The Nigerian star, who supports the civil revolt against police abuse in his country, has released a fourth album, a melting pot of sounds from present-day Lagos.
Far from having grown up with a silver spoon in his mouth, unlike his peers Davido or Burna Boy, Nigerian singer Wizkid, now 30, has been riding a wave of success since 2014, the year he released his second album, Ayo, which has become almost a classic of Afrobeats music – contemporary West African pop. “Wizzie” (another nickname) is the one Drake comes for to get a foot in afropop – so much so that the Lagos State native becomes the first Afrobeats artist to land in the Guinness Book of World Records (thanks to the track One Dance in 2018). Wizkid is also a native of Lagos State who has seen some of his singles certified “gold” in distant countries (Soco in Canada in 2018). He is also Naomi Campbell’s “darling”, who walks the runways, swaps with Vogue and signs collections and deals with multinationals such as Pepsi and, more recently, Puma
His Made in Lagos was expected in early October. But while life in the Nigerian capital was marred by violence following the civil uprising against the lawless Sars police unit, Wizkid chose to postpone the release of his fourth album as a sign of solidarity and to call for struggle and unity through the press – an unprecedented move from this non-rich kid who has always been careful to avoid political debate in his country. Made in Lagos was finally unveiled on streaming platforms at 11.11pm on 29 October. The album, with its sexually charged lyrics, is an ode to the city where Ayodeji Ibrahim Balogun (his real name) became the Wizkid star and reflects a profession of faith that the singer never ceases to proclaim: Lagos is where the best music in the world is produced.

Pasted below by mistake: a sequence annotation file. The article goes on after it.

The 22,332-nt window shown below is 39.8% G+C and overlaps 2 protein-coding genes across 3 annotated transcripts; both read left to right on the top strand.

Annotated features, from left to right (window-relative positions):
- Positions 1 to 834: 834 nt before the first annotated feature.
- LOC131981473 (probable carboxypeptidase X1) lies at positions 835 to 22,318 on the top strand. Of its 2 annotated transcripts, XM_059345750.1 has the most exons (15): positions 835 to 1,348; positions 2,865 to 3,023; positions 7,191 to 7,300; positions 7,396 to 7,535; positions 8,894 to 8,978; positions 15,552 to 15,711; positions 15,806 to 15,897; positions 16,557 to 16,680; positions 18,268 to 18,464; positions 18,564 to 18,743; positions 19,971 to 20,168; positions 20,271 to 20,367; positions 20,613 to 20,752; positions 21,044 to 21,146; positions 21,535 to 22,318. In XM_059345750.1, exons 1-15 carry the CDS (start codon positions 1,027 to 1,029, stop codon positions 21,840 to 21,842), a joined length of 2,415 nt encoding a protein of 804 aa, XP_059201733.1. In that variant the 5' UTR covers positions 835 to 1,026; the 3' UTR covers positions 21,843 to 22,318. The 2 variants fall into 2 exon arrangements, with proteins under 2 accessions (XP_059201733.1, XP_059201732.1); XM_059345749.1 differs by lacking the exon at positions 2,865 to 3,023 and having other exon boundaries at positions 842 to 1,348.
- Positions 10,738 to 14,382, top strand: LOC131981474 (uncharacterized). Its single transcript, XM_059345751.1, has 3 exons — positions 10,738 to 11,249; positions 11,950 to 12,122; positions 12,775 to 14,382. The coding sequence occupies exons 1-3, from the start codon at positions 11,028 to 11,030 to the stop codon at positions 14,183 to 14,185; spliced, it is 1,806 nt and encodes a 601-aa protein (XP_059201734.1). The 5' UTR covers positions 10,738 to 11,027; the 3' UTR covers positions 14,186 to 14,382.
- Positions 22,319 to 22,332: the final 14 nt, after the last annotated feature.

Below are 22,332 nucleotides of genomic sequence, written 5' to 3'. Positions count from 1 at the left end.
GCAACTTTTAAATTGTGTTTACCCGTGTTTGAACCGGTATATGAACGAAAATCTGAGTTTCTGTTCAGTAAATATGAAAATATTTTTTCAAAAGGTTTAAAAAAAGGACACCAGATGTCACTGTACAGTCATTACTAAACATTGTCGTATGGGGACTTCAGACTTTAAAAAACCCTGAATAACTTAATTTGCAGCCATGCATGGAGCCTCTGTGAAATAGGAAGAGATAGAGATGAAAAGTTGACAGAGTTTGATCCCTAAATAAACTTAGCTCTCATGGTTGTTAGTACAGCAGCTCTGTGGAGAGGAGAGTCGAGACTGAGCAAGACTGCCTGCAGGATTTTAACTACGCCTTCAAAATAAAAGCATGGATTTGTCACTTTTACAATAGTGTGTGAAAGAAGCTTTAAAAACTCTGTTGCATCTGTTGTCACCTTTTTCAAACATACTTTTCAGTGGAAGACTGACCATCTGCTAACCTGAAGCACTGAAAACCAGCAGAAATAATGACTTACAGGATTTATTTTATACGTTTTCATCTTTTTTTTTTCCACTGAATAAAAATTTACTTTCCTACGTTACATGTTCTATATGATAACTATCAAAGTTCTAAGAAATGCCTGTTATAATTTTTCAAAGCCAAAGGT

In fourteen tracks full of the influences that are at the heart of the Afrobeats movement as it has emerged, from reggae to dancehall to the fluffiest R’n’B, Wizkid once again clarifies his path, carried by a saxophone with a warm and voluptuous tone. Unsurprisingly, the multi-awarded artist, both in Africa and in the United States, has surrounded himself with the finest Afrobeats producers from Nigeria and its diaspora: Kel-P, Black Jerzee, the duo Legendury Beatz, P2J and the Ghanaian Juls. In view of Starboy’s previous releases (one of his other aliases), some might judge this Made in Lagos as lazy, lacking in risk-taking and parsimonious. But these polished and unadorned productions, which focus on finesse rather than fatness, show something of a return to his roots.
Despite the myriad of guests, this is by no means what gives this latest album its panache. On Longtime, the Nigerian-born British rapper Skepta, his “brother”, is only featured at the beginning, and for less than a minute. On Ginger, the Nigerian prince of Afro-fusion Burna Boy is content with the chorus and the bridge. And if the singers Tems and Tay Iwar are given more space, it is perhaps because they are still unknown internationally. It goes without saying that with Made in Lagos, where he also invites the Jamaican Damian “Jr. Gong” Marley and the American H.E.R., Wizkid is trying to prove.